He said: “It’s high time we had a familiar ground for our national teams. The Moshood Abiola National Stadium, Abuja, and the National Stadium, Lagos, will be ready to host matches next year (2021) and it will be a major plus to our teams when they have a familiar ground. We discussed with a philanthropist and lover of sports, Sir Adebutu Kessington, who was convinced about the proposal.

“He is somebody that has the youth of this country at heart, and has done so much to support youth and sports development. As a form of Corporate Social Responsibility (CSR), he is committed to providing funds at 100 per cent, and we have no doubt that it will be completed in May. The engineer working on the site has assured that the stadium will be ready for use by May next year.”

A national monument abandoned
The assurance and promises by the Sports Minister, about the National Stadium were made in 2020. In February 2022, Dare, again, on an inspection of the complex, promised that the mainbowl would soon be completed.

He said: “the grass is being properly maintained and the tartan track will soon be laid. By April, we hope the facility can host a football match, and an athletics meeting that would bring the fans back to the stands.”

An official of the Sports Ministry told The Guardian, yesterday, that the complete turnaround of the stadium was hindered by some unforeseen challenges, but claimed that Sir Adebutu Kessington had completed his part.

“I can tell you that Kessington has completed his part,” the official said. “His assignments were the football pitch, tartan track and the score board, and to the best of my knowledge, he has done so. So far, he has spent over $1million on those facilities. What is left is for the Federal Government to fix the terraces (seat to watch matches) and the dressing rooms,” the official stated.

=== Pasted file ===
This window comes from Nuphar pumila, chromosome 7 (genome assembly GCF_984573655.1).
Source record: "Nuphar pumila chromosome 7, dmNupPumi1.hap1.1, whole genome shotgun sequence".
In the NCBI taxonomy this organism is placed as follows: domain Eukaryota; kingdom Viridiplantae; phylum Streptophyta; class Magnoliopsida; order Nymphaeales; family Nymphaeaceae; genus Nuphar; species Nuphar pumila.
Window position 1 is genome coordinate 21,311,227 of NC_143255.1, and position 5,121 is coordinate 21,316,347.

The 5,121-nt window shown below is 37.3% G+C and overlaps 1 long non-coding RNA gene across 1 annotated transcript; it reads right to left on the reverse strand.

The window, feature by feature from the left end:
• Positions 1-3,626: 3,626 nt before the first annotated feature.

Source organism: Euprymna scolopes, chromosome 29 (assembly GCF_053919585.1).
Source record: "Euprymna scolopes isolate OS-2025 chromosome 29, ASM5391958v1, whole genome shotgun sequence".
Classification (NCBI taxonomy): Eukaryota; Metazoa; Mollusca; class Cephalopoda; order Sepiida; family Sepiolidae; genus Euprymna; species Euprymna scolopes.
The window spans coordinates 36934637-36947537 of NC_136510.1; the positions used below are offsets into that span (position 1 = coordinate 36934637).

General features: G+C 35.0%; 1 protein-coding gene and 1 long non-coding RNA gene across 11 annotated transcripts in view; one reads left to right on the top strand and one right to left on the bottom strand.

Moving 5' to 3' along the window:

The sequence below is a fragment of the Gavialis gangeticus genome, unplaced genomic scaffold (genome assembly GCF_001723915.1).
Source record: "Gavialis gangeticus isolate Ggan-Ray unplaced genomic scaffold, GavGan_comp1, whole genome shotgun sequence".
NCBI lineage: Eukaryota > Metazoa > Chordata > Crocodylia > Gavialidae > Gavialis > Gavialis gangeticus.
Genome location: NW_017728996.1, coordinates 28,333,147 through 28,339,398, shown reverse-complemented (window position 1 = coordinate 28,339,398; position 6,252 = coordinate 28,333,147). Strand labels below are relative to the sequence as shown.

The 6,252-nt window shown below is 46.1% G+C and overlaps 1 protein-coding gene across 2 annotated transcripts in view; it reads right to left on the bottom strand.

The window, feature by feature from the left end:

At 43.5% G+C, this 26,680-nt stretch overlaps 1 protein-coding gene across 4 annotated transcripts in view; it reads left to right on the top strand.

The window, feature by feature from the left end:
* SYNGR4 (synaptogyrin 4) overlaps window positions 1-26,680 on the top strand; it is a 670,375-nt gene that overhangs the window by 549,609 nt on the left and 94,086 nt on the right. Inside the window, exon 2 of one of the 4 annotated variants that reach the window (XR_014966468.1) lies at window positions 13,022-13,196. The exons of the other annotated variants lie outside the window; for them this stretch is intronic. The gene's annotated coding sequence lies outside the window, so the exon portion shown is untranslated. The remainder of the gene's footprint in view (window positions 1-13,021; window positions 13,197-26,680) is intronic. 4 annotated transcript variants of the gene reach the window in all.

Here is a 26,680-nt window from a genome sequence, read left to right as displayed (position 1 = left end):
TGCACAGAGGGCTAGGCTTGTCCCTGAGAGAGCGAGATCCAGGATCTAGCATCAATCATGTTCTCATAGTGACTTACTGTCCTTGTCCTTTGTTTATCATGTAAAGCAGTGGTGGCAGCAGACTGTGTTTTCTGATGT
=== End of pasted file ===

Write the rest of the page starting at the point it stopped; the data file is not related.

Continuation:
However, visits by The Guardian to the mainbowl on three different days of the week, showed that the grass was being maintained, and sprinklers working with some workers on a daily routine for maintenance. Only one of the scoreboards has been put in place, though it was not switched on.

On the other hand, the tartan track has not been completed. About 20 drums of chemicals to aid in laying the track are outside the gates, beside the contractor’s container-office.

According to the date stamp, the drums of chemicals were brought into the arena in January 2021. They are now covered in dust and cobwebs.
The roof over the VIP section is completely off, leaving just the iron frame. According to a staff member, the roof had to be pulled down because it was bad. A number of the plastic seats around the stadium are weather beaten or broken down. There were cracks on the walls and terraces, and the fence is falling apart in a section, either due to age or water damage.